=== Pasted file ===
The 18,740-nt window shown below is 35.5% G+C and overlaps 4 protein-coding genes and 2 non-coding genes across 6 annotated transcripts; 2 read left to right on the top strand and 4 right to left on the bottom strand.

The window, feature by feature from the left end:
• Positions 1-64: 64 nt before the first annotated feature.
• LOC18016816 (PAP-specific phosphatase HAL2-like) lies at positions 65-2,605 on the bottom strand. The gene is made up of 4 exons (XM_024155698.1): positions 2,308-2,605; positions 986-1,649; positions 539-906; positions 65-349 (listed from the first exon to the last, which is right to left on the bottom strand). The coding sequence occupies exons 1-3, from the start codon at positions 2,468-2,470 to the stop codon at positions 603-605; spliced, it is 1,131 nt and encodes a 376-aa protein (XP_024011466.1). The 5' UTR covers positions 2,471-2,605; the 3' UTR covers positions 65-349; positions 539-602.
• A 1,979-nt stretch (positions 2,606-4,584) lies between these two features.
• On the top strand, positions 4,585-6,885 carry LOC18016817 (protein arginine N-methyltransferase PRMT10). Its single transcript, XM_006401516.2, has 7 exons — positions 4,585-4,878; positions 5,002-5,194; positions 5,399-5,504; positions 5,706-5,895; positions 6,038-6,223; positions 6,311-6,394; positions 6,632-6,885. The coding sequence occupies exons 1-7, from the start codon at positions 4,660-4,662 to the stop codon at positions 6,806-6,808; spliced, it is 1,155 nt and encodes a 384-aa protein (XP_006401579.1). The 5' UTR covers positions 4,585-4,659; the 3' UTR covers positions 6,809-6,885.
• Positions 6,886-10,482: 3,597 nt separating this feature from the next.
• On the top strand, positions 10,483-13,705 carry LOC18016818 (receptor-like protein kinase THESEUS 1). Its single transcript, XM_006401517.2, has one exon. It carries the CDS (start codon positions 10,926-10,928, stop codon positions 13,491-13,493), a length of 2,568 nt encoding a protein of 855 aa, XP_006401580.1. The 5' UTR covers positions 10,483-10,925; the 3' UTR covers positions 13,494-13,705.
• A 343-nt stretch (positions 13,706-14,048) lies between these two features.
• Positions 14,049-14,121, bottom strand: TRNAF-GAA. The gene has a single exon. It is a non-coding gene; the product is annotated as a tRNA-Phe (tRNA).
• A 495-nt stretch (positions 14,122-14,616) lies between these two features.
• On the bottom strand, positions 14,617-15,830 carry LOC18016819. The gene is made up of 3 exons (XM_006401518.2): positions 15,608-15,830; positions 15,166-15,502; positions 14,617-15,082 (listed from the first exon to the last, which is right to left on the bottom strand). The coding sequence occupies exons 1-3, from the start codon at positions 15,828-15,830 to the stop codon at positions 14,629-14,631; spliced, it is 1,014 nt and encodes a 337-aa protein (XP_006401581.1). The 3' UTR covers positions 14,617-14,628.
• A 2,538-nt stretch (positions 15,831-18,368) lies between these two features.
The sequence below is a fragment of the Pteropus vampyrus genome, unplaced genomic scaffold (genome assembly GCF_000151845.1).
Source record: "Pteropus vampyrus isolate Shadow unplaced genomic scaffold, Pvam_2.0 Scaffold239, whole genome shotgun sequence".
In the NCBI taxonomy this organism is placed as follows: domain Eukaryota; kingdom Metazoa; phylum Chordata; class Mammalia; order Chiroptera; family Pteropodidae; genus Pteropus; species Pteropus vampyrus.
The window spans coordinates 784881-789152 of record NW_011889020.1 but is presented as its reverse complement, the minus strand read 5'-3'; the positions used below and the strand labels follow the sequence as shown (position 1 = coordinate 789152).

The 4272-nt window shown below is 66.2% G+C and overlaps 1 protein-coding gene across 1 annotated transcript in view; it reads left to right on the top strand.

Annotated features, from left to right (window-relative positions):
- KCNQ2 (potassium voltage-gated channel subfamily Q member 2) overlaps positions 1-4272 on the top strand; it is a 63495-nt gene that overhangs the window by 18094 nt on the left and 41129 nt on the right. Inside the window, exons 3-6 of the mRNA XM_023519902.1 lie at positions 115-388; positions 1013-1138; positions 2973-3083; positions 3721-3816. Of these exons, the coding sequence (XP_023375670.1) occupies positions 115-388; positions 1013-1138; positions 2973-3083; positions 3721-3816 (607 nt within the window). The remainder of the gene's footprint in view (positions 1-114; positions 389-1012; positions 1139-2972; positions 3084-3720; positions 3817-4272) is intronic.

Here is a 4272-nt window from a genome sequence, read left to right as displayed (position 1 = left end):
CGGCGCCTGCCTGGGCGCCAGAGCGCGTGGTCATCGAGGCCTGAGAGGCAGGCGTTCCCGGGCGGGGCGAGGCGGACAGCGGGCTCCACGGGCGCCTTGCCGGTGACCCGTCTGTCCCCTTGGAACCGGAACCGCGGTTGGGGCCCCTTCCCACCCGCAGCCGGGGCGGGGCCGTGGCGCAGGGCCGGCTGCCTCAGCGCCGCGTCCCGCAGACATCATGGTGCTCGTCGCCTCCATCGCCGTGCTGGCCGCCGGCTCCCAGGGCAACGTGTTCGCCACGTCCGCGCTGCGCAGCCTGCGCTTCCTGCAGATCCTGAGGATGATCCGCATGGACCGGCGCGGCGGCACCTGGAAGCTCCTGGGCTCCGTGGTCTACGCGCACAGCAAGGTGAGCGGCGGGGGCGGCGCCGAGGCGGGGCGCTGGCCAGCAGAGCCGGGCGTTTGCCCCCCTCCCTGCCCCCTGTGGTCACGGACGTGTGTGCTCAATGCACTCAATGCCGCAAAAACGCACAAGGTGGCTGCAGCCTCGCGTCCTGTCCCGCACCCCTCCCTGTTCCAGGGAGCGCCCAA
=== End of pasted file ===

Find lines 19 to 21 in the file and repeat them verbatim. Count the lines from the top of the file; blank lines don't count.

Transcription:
Annotated features, from left to right (window-relative positions):
- KCNQ2 (potassium voltage-gated channel subfamily Q member 2) overlaps positions 1-4272 on the top strand; it is a 63495-nt gene that overhangs the window by 18094 nt on the left and 41129 nt on the right. Inside the window, exons 3-6 of the mRNA XM_023519902.1 lie at positions 115-388; positions 1013-1138; positions 2973-3083; positions 3721-3816. Of these exons, the coding sequence (XP_023375670.1) occupies positions 115-388; positions 1013-1138; positions 2973-3083; positions 3721-3816 (607 nt within the window). The remainder of the gene's footprint in view (positions 1-114; positions 389-1012; positions 1139-2972; positions 3084-3720; positions 3817-4272) is intronic.

Here is a 4272-nt window from a genome sequence, read left to right as displayed (position 1 = left end):